In a new interview in Bleacher Report, the Houston Astros pitcher revealed that his wife acted as a major source of strength when he went through a depressive episode after he injured his shoulder.
“She was instrumental in me not … like, jumping off a bridge,” he said in the interview.
“I was depressed and kind of just upset at the world and trying to hide my own sh*t … F*ck, man. She was what I needed,” he said.
One of the most helpful things she did, Verlander explained, was simply listen. “I don’t like to talk to people about being hurt. As athletes, you’re not supposed to. It’s an excuse,” he said. "But she was someone I could talk to. I mean, basically a therapist. Somebody I could trust with…worries about my career. Worries about, can I make it? Worries about what I’m going through to get back. And just the overall sh*ttiness of it all.”
Having plenty of experience dealing with harassment, hate, and body-shaming as a famous model, Upton knew very well what Verlander was going through when trolls started attacking him on social media. “She obviously had dealt with more than me in her life,” Verlander told Bleacher Report. “I mean, being a woman? Being in that industry? Being that famous? That was a level I hadn’t dealt with.”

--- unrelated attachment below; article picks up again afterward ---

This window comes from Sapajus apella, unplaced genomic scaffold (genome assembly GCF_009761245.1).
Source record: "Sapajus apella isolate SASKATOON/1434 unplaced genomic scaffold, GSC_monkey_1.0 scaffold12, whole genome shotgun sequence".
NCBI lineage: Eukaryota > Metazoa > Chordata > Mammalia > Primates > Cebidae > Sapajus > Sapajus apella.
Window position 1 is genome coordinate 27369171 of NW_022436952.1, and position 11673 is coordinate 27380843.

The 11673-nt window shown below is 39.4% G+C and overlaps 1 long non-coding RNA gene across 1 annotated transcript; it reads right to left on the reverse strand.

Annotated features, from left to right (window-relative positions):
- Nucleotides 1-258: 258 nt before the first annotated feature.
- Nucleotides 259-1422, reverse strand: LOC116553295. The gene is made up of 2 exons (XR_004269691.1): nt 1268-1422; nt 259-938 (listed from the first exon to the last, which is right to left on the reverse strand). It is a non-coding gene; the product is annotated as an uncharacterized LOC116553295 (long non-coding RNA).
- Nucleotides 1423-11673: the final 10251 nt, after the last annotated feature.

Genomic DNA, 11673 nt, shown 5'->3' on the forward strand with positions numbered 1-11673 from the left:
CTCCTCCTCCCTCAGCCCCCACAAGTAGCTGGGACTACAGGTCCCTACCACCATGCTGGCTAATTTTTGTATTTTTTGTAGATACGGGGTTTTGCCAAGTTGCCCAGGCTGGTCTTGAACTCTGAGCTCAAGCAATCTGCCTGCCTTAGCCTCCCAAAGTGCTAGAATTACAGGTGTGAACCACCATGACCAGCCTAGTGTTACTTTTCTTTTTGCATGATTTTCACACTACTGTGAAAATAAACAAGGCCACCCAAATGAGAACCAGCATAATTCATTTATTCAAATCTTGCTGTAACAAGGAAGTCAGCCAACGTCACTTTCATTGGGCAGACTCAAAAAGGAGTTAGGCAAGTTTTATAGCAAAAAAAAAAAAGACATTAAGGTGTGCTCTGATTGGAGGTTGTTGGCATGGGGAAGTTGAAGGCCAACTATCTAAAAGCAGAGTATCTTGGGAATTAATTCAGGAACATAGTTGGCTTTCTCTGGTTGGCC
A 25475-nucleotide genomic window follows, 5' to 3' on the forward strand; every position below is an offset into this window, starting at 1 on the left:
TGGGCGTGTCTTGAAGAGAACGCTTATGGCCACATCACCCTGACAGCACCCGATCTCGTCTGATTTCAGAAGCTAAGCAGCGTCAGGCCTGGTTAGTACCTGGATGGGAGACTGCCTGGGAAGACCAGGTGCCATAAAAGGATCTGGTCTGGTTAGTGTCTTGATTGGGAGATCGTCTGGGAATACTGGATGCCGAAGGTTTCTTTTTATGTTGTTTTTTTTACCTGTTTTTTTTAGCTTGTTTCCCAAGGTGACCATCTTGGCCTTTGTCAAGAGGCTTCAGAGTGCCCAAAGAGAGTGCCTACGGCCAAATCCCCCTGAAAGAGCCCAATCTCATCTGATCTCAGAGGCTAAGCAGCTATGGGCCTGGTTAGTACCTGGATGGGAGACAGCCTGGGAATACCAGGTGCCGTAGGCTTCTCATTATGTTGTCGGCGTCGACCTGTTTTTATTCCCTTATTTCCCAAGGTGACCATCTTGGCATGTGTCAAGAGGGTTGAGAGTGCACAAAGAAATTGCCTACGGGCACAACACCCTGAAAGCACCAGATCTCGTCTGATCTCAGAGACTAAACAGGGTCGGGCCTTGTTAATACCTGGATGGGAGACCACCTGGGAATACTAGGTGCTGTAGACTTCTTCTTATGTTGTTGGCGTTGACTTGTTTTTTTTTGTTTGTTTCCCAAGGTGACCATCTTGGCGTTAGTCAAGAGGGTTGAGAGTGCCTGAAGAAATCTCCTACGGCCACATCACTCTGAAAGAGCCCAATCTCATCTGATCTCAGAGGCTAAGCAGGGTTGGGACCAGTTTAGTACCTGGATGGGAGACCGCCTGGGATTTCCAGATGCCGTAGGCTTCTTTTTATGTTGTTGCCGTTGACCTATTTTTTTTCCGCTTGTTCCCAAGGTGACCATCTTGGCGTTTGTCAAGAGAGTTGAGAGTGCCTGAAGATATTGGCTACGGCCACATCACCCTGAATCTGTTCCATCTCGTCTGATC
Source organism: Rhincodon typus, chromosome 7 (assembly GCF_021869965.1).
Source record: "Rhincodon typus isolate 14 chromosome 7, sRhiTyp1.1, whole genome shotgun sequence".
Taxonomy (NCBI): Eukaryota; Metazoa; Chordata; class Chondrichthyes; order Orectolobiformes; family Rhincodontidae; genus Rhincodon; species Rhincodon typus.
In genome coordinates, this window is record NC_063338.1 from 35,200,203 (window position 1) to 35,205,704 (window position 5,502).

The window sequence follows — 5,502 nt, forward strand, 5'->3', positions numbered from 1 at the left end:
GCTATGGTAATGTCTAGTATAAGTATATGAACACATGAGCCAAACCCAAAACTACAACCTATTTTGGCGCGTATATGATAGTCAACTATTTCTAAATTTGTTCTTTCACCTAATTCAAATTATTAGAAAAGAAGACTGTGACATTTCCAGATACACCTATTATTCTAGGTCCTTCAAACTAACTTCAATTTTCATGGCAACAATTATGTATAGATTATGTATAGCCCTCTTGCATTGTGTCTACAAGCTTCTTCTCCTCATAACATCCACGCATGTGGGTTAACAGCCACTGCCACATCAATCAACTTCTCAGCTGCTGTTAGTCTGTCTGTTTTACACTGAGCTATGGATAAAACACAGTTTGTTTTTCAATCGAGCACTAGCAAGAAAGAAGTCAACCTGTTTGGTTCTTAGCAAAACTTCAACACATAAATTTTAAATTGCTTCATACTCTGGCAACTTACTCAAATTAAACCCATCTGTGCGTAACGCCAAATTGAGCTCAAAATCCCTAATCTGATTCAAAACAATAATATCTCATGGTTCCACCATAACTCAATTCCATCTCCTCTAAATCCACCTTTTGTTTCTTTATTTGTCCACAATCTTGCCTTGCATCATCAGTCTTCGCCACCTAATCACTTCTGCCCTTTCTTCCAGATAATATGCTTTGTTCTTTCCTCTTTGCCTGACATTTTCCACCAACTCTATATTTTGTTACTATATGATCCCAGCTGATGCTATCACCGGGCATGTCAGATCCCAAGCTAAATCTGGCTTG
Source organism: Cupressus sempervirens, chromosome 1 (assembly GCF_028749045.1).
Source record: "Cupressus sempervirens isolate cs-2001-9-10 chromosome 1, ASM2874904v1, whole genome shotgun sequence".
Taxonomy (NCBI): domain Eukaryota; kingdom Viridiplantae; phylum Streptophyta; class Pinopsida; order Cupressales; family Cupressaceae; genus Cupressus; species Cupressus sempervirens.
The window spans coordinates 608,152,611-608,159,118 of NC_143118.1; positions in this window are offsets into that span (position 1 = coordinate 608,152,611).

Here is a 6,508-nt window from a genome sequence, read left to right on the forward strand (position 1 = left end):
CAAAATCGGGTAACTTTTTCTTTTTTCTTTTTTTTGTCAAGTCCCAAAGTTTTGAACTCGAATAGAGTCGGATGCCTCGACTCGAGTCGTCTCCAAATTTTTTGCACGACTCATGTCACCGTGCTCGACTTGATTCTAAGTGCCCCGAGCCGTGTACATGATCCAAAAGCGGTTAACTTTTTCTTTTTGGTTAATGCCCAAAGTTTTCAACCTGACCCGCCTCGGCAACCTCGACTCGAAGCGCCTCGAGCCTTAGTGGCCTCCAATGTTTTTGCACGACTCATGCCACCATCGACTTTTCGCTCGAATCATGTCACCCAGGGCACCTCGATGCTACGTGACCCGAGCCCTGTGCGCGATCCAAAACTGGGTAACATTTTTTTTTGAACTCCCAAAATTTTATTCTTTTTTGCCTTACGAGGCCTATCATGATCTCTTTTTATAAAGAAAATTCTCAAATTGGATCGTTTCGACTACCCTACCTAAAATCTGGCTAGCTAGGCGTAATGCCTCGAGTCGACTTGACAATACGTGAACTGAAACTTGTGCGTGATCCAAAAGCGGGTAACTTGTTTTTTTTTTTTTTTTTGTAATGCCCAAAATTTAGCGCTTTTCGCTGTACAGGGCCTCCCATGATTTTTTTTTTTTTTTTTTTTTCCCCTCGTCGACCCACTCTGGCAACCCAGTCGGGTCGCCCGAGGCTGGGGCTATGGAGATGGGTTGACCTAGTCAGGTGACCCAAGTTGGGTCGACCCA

“When someone attacked me, I knew I was living my life a healthy way,” Upton said in the interview. “Those comments mean nothing.”
Every relationship is different, but if you find that you’re leaning on your partner for this level of support, it may also be a good idea to look into professional support.
As SELF wrote previously, the go-to treatment for depression is usually therapy, medication, or some combination of the two. And having your social support system to talk to day-to-day can make a huge difference. But if you find that you're consistently using your friends, family, or partner as a therapist, that's a sign that you should probably also seek out the help of an actual therapist.
Men are often hesitant to seek out mental health treatment, partly due to the stigma, but seeing a therapist, counselor, or some other type of trained mental health professional is generally the first step to feeling better. So it's great to see Verlander so openly talking about what he's gone through.